The other quick improvement for enterprises is that BES 10 now includes an enterprise App World that is separate from the Public App World, which can help limit what apps can be installed.
Balance is RIMs take on mobile device virtualization that we have seen from others such as Nokia and VMWare. It has the potential to be a great win for the enterprise; however, there are problems with the overall strategy that warrant discussion. First, balance requires BES10 and RIM could not confirm how many BES email hosting providers are planning to upgrade to BES10 or even support BES10 so if you are not an enterprise that wants to use BB Balance you may be out of luck until the major BES hosting providers catch up. Furthermore, for your enterprise to leverage Balance an upgrade to BES10 is required and all users have to use the new BB10 devices, which could be a deal killer depending on cost and the other BYOD initiatives.
The real question for the enterprise, "Is this too little too late?"
Last year, RIM released BlackBerry Fusion, which enabled an enterprise that was mostly blackberry to manage Android and iOS devices from the same console, which morphed into BES 10. Fusion was RIM's answer to all the MDM vendors making money off managing RIM devices and a way to stem the bleeding of enterprise's moving to Android and iOS. We reviewed Mobile Fusion in our BYOD story in December 2012 and found it isn't a great MDM solution by itself. It would be an okay solution for a heavy RIM shop to support a small amount of iOS and Android users and wasn't the best option available. The core problem with the solution was the lack of a unified console (which has been addressed in BES10, we are told, but have not verified) and that it did not have any features that the other MDM vendors didn't do. In other words, it was a me-too solution that just helped a BB organization deal with the pesky iOS and Android devices.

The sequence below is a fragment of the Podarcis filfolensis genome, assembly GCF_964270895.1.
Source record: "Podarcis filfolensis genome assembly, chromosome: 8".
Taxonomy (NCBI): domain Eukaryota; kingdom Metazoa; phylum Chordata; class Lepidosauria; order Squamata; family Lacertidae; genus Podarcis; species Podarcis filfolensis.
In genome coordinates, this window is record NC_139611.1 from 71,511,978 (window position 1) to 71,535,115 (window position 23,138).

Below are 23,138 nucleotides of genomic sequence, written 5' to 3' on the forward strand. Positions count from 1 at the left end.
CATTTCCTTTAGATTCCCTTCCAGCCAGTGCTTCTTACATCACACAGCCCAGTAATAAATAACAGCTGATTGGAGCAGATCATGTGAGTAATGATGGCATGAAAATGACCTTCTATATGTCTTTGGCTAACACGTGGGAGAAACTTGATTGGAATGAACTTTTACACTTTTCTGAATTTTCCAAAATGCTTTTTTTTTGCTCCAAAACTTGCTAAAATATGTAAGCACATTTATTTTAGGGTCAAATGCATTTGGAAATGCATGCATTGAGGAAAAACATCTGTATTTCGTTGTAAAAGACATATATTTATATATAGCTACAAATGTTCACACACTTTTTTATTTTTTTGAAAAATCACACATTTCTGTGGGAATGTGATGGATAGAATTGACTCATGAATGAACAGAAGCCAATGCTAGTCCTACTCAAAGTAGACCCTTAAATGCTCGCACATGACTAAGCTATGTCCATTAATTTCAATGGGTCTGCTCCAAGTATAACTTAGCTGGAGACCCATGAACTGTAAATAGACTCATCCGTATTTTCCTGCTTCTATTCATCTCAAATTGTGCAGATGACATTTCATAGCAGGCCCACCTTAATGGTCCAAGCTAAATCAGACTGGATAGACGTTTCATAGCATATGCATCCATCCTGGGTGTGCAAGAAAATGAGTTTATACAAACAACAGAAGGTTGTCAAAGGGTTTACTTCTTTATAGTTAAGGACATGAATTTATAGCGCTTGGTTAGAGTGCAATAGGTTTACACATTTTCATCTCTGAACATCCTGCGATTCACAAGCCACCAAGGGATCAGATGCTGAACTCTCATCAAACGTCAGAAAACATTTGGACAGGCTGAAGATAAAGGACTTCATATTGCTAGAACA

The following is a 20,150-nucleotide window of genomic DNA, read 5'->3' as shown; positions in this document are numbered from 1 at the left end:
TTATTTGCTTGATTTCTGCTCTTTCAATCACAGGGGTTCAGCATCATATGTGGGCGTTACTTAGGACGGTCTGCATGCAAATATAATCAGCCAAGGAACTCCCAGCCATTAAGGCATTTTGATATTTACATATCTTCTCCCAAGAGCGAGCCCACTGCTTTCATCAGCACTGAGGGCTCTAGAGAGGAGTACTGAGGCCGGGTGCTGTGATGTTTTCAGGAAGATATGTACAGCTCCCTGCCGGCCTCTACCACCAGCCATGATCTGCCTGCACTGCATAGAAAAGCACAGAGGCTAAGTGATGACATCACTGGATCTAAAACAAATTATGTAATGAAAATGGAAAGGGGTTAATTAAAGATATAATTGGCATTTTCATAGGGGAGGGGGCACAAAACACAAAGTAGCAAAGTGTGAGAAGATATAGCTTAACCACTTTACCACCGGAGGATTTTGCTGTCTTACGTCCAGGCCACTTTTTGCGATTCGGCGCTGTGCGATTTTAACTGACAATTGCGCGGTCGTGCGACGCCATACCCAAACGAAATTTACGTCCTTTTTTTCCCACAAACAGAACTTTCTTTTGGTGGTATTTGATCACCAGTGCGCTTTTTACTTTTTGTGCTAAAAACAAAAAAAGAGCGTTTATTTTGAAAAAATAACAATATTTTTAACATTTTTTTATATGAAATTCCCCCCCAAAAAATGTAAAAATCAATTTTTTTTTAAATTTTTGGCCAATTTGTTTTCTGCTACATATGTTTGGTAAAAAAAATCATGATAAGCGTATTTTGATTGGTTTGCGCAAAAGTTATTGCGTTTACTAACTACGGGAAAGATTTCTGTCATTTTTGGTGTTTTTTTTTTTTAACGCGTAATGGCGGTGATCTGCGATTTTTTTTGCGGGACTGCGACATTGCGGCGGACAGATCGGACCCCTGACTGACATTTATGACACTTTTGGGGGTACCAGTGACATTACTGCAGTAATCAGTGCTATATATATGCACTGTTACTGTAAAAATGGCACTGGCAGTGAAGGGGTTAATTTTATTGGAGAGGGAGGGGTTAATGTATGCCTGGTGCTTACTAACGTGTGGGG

And that's the crux, unless you are a dedicated hardcore RIM shop -- the ability to manage iOS and Android devices with BES10 causes a problem for enterprise users looking to adopt BB 10 devices. Why would you? Since a user has to physically exchange their existing BB device to get the new features, and that same enterprise can now support iOS and Android, the user will have the option to upgrade to an iOS or Android device. With the experience being completely different on BB10 devices even hardcore BB users will need to relearn the entire device, a major detractor to just sticking with RIM.
Given that consumerization has led this trend to date, we don't think the new enterprise features -- which are really the only enhancements to the device as all of the consumer enhancements are just copycat functions of iOS and Android -- are going to be enough for the end user to stick with BB when facing the decision to change. BES10 is too little too late for most enterprises as the value proposition just isn't strong enough to overcome all the benefits of the other platforms for end users and RIM didn't do anything to reduce the costs and complexity associated with a BB infrastructure.